DALLAS (AP) -- American Airlines canceled 850 flights Wednesday, more than one-third of its schedule, as it spent a second straight day inspecting the wiring on some of its jets - the same issue that caused it to scrub hundreds of flights two weeks ago.
The nation's biggest airline had already canceled 460 flights on Tuesday, stranding hundreds of travelers. Federal inspectors found problems with wiring work done two weeks ago, although the airline says passenger safety was never jeopardized.
Airline officials said the flights would have averaged more than 100 passengers, meaning that more than 85,000 travelers could have been left scrambling to book new flights.
Tim Wagner, a spokesman for American, said the cancellations could continue beyond Wednesday as the airline works on its fleet of 300 MD-80 jets. By Wednesday morning, only 30 of the planes were back in service.
American uses the MD-80s mostly on mid-range flights, particularly from hub airports in Dallas and Chicago. Wagner said 208 of Wednesday's cancellations would occur at Dallas-Fort Worth International Airport and 138 at Chicago O'Hare.
At New York's LaGuardia Airport, hundreds of passengers stood in a check-in line. The airline offered free doughnuts, coffee and orange juice, but there were few takers.
Bishop Bernard Jordan, a Harlem minister, was in a first-class line trying to catch a flight to Atlanta, where he was scheduled to preach Wednesday night.
"It would have been good to know in advance," said Jordan, who said he has 4 million frequent-flier miles with American and flies to Atlanta every other week. "I would have booked with another airline."
At Dallas-Fort Worth, Mike Barnes was wearing the same clothes he had on Tuesday morning when he left San Diego for a business trip to Indianapolis. The trip was interrupted by the sudden midday announcement of cancellations, leading Barnes to call the airline "totally unprepared."
"If it was safe enough to fly from San Diego to Dallas, why isn't it safe enough to fly from Dallas to Indianapolis?" asked the 53-year-old information technology consultant.
The Fort Worth-based carrier said it would put displaced travelers on other American flights or those operated by competitors. Wagner said that because the delays were "within our control" and not weather-related, American was offering meals, lodging and ground transportation to those affected.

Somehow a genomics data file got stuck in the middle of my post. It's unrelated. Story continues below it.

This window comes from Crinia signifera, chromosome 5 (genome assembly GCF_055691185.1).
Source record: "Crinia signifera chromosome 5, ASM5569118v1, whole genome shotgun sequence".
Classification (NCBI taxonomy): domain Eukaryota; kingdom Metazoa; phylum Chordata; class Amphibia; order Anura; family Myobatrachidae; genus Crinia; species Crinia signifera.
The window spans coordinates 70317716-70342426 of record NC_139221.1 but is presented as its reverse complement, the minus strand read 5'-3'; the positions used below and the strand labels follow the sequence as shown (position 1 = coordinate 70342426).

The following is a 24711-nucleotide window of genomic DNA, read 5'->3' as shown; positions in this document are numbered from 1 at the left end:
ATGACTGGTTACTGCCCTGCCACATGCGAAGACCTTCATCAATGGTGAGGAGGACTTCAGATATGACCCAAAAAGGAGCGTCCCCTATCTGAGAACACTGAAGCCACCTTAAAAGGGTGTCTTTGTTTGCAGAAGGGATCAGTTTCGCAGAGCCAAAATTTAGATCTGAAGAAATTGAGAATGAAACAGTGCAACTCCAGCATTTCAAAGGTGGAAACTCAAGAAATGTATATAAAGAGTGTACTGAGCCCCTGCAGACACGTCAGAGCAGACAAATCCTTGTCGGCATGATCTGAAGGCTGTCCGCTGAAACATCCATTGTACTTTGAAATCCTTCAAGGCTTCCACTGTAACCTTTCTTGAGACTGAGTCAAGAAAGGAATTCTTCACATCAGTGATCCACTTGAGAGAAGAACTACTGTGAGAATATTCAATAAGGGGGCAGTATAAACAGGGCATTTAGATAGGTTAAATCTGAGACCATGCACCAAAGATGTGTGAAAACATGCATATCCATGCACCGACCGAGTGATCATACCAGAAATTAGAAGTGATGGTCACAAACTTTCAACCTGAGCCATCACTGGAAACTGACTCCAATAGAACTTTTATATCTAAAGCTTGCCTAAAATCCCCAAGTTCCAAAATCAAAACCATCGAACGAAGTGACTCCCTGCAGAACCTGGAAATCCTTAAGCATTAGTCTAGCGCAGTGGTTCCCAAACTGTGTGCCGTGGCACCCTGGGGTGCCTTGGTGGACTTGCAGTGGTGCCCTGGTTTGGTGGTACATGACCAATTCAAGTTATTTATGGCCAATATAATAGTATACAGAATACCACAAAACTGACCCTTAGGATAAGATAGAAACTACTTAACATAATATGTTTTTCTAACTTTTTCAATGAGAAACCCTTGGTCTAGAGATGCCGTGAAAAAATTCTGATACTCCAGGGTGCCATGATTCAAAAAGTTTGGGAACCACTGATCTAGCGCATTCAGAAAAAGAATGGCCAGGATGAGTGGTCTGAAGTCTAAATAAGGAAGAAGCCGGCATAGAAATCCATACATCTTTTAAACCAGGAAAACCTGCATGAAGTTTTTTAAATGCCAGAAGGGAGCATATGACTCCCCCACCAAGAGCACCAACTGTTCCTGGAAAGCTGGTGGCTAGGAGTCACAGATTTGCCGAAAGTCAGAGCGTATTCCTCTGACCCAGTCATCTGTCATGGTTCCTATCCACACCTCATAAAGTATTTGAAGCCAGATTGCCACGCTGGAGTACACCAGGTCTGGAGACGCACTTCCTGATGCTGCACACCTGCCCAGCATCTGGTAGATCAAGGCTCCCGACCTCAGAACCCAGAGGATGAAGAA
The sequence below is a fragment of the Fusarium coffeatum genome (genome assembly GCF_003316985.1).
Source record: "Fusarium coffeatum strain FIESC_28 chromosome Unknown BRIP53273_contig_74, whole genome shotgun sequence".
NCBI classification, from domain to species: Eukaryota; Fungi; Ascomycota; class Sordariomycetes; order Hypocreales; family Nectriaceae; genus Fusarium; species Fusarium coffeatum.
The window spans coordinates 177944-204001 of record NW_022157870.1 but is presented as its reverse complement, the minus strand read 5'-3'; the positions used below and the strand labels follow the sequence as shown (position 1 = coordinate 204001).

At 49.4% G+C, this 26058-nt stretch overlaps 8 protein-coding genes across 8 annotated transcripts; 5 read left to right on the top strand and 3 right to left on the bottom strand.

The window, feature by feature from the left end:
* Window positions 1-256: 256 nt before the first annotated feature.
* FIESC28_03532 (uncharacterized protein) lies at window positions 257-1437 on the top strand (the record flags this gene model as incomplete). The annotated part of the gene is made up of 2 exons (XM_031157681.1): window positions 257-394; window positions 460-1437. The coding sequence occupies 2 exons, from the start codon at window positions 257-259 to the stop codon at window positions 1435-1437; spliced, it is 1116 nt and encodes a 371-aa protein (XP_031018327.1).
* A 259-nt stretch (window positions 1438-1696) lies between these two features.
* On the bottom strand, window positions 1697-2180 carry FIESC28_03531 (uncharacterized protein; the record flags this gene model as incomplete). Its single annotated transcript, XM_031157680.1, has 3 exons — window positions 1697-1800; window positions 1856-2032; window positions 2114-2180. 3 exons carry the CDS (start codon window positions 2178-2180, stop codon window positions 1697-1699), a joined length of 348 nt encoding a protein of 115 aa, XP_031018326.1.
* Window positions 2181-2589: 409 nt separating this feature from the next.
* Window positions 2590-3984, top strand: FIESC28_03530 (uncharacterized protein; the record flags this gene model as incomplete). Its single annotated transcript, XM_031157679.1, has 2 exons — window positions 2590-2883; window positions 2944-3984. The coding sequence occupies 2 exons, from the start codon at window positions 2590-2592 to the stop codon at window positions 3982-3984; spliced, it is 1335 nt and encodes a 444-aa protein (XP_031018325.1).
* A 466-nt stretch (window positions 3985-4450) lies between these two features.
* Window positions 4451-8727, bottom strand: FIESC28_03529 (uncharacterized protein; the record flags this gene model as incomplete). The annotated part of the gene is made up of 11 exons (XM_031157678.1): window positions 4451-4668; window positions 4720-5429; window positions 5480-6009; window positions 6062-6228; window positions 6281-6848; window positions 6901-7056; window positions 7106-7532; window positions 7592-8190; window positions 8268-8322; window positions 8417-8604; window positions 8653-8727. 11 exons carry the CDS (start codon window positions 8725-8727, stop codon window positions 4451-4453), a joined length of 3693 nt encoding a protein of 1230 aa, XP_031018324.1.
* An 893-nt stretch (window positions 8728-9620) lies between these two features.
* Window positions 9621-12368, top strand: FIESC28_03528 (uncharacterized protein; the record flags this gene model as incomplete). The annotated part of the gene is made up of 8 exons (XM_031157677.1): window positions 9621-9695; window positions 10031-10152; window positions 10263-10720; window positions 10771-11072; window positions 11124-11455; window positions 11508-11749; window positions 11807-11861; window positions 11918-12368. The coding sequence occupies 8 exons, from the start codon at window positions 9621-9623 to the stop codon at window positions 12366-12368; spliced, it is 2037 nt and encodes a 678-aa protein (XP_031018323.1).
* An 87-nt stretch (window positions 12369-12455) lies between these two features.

American operates about 2,300 daily flights, more than one-third with MD-80s.
It was American's second bout with mass cancellations in less than two weeks for failing to meet the same wiring rules set by the Federal Aviation Administration, which is cracking down on airlines after admitting its inspectors were too lax last year with Southwest Airlines Co.
Since the FAA began looking more closely at airlines' compliance with safety directives, there have been cancellations at Southwest, Delta Air Lines Inc. and UAL Corp.'s United Airlines. The agency levied a $10.2 million civil penalty against Southwest for using planes that had missed inspections for cracks in the fuselage.
This week, FAA inspectors looked at 19 of American's planes and found that 15 violated regulations on bundling of wires in the wheel well, said FAA spokeswoman Diane Spitaliere. According to American, the issue revolves around the spacing and direction of cords used to secure bundles of wires in the planes' auxiliary hydraulic systems.
The airline said flight safety was never compromised, but began yanking planes out of service around mid-afternoon Tuesday so that wiring bundles could be inspected and stowed properly in the wheel wells.
Gerard Arpey, the chief executive of American and its parent, AMR Corp., apologized for the inconvenience and said the airline was working to comply with FAA orders.
The cancellations and resulting loss of revenue could hardly come at a worse time for American, which is facing high fuel prices and a weakening economy that could hurt demand for travel.
AMR is scheduled to report first-quarter earnings in two weeks, and analysts are forecasting a loss of more than $300 million, according to a survey by Thomson Financial.
Jamie Baker, an analyst with JPMorgan, said in a recent note to clients that he expects airline revenue to decline significantly beginning in the April-June quarter due to the one-two punch of costly fuel and a possible recession.
Associated Press writers Ula Ilnytzky in New York and Jeff Carlton in Dallas contributed to this report.
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